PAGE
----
In a recent post for the American Enterprise Institute, Mark J. Perry argued that concert and sports fans who get upset at ticket scalpers have it all wrong.
“Everybody seems to despise them: musicians, music and sports fans, promoters, sports teams, and concert venues,” he wrote. “You would think they were talking about Osama bin Laden, Hitler, or Jerry Sandusky, not a seller engaged in a voluntary, market transaction with a willing buyer, sometimes for a ticket selling below face value!”
Emphasis his. The real villain, in Perry’s view, is those “really, really, truly evil bad guys and ticket-selling monsters … the evil, anti-competitive, anti-fan ticket monopolist” Ticketmaster. And he has a point! As anyone who has dealt with Ticketmaster knows, it is a company that charges an unreasonable amount of money to provide a minimal amount of service and is bent on maintaining its own market share at customer expense.
I hesitate to disagree with Dr. Perry within the realm of economics if only because he can run rhetorical circles around me. But let’s not get carried away with praise for the scalpers. Saying that scalpers are fine because Ticketmaster is terrible is like saying Hitler wasn’t so bad because Mao killed 50 million of his people. These things are true in their own way—but they are by no means the whole story.
It’s one thing when a “scalper” operates in a true marketplace and sells tickets for a higher-demand game at a higher price and a lower-demand game at a lower price. Sports and concert fans see this dynamic at work all the time on StubHub and Craigslist: season ticket holders and hard-up concertgoers are either looking to unload or profit off of their merchandise in a way that benefits everyone. Markets at work!
It’s another thing entirely when scalpers purchase huge numbers of tickets they have no intention of using solely to corner the market on a show or a game and make a few quick bucks off of people who were otherwise locked out of the system when tickets went on sale.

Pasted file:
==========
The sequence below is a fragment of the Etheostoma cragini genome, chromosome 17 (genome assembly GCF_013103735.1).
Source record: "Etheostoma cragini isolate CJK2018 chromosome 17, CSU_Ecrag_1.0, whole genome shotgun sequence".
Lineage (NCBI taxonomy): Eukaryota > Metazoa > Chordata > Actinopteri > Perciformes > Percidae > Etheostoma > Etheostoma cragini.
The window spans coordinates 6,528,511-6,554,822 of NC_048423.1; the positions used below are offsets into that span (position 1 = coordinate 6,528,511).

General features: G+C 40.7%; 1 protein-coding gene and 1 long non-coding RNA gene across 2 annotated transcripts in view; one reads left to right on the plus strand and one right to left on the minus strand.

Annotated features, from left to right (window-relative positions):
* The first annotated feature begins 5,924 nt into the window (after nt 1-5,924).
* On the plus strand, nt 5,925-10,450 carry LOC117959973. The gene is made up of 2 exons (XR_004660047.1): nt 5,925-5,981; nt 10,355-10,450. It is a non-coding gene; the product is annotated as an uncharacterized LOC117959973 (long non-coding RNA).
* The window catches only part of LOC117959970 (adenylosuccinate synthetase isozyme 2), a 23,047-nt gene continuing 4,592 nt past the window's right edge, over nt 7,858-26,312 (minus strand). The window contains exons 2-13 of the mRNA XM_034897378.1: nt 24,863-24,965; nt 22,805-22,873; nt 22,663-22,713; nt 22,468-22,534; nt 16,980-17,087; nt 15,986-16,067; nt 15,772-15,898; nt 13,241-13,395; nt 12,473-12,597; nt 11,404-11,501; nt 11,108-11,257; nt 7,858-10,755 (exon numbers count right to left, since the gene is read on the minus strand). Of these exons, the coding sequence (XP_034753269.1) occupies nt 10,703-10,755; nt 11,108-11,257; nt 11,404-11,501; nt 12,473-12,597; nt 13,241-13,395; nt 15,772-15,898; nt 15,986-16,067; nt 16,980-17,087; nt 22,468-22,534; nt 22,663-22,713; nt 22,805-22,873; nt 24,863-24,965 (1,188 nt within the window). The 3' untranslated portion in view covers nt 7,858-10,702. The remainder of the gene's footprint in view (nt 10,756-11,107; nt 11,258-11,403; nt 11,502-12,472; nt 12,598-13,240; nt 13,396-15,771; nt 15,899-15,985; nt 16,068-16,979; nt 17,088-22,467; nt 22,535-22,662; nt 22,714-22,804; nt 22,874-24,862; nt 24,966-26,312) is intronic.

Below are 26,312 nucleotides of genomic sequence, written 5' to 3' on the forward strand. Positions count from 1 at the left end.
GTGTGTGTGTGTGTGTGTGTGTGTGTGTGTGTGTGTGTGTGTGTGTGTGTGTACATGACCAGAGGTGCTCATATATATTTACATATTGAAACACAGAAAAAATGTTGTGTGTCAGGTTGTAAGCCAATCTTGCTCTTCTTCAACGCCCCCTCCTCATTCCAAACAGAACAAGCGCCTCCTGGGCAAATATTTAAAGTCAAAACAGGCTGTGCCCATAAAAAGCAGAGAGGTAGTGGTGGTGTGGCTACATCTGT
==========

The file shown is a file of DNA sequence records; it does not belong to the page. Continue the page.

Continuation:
This is a frequent occurrence at Bruce Springsteen concerts, where scalpers use sophisticated computer programs to snap up a huge portion of tickets in order to later resell them at a higher price. Fans, meanwhile, can’t even log on to purchase tickets. Scalpers profit; the artist sees nothing; and average fans are screwed out of their hard-earned dollars. Hardly a ringing endorsement for capitalism.
Other times, such as at Boston Red Sox games, the market breaks down entirely. Mired in a slump, demand for Sox tickets had fallen. Scalpers—who spent years getting fat off of popular Red Sox teams and now have a harder time unloading their wares—refuse to budge off their prices and fans refuse to meet their outrageous surcharges. Seats go unfilled and the team loses out on concession sales; scalpers take an unneeded hit; and fans fail to find Fenway accommodations.
Sometimes the market adjusts on its own. Jack White, the impresario behind The White Stripes, The Raconteurs, and The Dead Weather, realized that whenever his studio issued a limited release LP resellers would pay the homeless to wait in line and purchase one of the rare releases only to sell it at a huge markup on eBay later on.
“If 300 is what it’s worth, then why doesn’t Third Man Records sell it for 300? If we sell them for more, the artist gets more, the flipper gets nothing. We’re not in the business of making flippers a living. We’re in the business of giving fans what they want,” White said.
The disgust at “the flipper” is the heart of the anti-scalper movement, and it strikes me as a fair one. Sometimes the middle man serves a key function—record studios providing capital and a recording space for a young band or a book publisher shelling out for a large print run of a potentially popular book. But there is something hugely distasteful, if not quite unethical, about scalpers locking regular customers out of the purchasing process through various underhanded schemes in order to then sell more expensive versions of the tickets right back to the same customers who couldn’t buy them in the first place.
To be clear, I’m not calling for legislation to shut down scalpers. Fortunately, we don’t need legislation: The market is reacting in its own imperfect ways, from White’s price hikes to Ticketmaster’s absurdly onerous paperless ticket process, to StubHub’s fan-to-fan resales, experimentation is settling on better and better ways to lock scalpers out of the market. If it means leaving a few extra bucks in Ticketmaster’s pockets to ensure I don’t pay one hundred extra bucks on the street? Well, that’s a trade I can hold my nose and make.
Source: AFF Doublethink Online | Jacob Hayutin
Source: AFF Doublethink Online | Hadley Heath